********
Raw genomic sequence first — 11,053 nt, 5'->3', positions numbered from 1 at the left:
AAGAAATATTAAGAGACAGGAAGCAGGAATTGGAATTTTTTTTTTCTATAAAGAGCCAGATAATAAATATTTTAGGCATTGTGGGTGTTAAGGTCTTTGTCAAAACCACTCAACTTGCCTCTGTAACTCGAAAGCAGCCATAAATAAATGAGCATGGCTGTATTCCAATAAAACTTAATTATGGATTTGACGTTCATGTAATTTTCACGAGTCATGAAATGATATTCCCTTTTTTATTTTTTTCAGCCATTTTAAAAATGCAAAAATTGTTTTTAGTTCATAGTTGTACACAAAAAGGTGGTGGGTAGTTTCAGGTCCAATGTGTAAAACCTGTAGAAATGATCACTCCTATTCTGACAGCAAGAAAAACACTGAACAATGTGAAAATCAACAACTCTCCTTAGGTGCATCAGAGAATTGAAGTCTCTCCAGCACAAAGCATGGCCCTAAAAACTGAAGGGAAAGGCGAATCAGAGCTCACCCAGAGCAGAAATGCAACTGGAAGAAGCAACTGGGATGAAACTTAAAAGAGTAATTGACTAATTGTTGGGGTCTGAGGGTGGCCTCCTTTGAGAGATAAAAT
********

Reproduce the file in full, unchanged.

Raw genomic sequence first — 11,053 nt, 5'->3', positions numbered from 1 at the left:
AAGAAATATTAAGAGACAGGAAGCAGGAATTGGAATTTTTTTTTTCTATAAAGAGCCAGATAATAAATATTTTAGGCATTGTGGGTGTTAAGGTCTTTGTCAAAACCACTCAACTTGCCTCTGTAACTCGAAAGCAGCCATAAATAAATGAGCATGGCTGTATTCCAATAAAACTTAATTATGGATTTGACGTTCATGTAATTTTCACGAGTCATGAAATGATATTCCCTTTTTTATTTTTTTCAGCCATTTTAAAAATGCAAAAATTGTTTTTAGTTCATAGTTGTACACAAAAAGGTGGTGGGTAGTTTCAGGTCCAATGTGTAAAACCTGTAGAAATGATCACTCCTATTCTGACAGCAAGAAAAACACTGAACAATGTGAAAATCAACAACTCTCCTTAGGTGCATCAGAGAATTGAAGTCTCTCCAGCACAAAGCATGGCCCTAAAAACTGAAGGGAAAGGCGAATCAGAGCTCACCCAGAGCAGAAATGCAACTGGAAGAAGCAACTGGGATGAAACTTAAAAGAGTAATTGACTAATTGTTGGGGTCTGAGGGTGGCCTCCTTTGAGAGATAAAAT